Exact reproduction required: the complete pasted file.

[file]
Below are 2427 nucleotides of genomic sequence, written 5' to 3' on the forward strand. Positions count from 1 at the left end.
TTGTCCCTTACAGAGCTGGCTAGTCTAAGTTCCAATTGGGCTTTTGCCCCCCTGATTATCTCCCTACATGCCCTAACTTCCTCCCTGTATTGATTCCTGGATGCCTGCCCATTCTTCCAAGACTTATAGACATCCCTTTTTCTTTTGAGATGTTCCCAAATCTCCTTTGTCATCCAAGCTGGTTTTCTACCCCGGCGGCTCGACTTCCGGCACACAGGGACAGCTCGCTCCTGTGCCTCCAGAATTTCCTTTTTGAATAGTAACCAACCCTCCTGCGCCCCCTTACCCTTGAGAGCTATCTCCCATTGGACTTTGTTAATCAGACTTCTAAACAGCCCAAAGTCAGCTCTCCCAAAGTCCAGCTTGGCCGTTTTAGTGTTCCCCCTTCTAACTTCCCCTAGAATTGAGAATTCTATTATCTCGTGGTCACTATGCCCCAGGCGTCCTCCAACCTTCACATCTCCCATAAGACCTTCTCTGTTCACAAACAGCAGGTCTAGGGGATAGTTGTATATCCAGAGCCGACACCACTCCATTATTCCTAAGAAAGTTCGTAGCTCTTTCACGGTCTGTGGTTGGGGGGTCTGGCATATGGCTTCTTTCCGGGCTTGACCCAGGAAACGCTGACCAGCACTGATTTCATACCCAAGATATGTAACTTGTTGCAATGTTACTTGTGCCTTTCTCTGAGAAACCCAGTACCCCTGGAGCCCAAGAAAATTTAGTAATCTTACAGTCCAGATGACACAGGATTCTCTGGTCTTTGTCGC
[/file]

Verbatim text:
Below are 2427 nucleotides of genomic sequence, written 5' to 3' on the forward strand. Positions count from 1 at the left end.
TTGTCCCTTACAGAGCTGGCTAGTCTAAGTTCCAATTGGGCTTTTGCCCCCCTGATTATCTCCCTACATGCCCTAACTTCCTCCCTGTATTGATTCCTGGATGCCTGCCCATTCTTCCAAGACTTATAGACATCCCTTTTTCTTTTGAGATGTTCCCAAATCTCCTTTGTCATCCAAGCTGGTTTTCTACCCCGGCGGCTCGACTTCCGGCACACAGGGACAGCTCGCTCCTGTGCCTCCAGAATTTCCTTTTTGAATAGTAACCAACCCTCCTGCGCCCCCTTACCCTTGAGAGCTATCTCCCATTGGACTTTGTTAATCAGACTTCTAAACAGCCCAAAGTCAGCTCTCCCAAAGTCCAGCTTGGCCGTTTTAGTGTTCCCCCTTCTAACTTCCCCTAGAATTGAGAATTCTATTATCTCGTGGTCACTATGCCCCAGGCGTCCTCCAACCTTCACATCTCCCATAAGACCTTCTCTGTTCACAAACAGCAGGTCTAGGGGATAGTTGTATATCCAGAGCCGACACCACTCCATTATTCCTAAGAAAGTTCGTAGCTCTTTCACGGTCTGTGGTTGGGGGGTCTGGCATATGGCTTCTTTCCGGGCTTGACCCAGGAAACGCTGACCAGCACTGATTTCATACCCAAGATATGTAACTTGTTGCAATGTTACTTGTGCCTTTCTCTGAGAAACCCAGTACCCCTGGAGCCCAAGAAAATTTAGTAATCTTACAGTCCAGATGACACAGGATTCTCTGGTCTTTGTCGC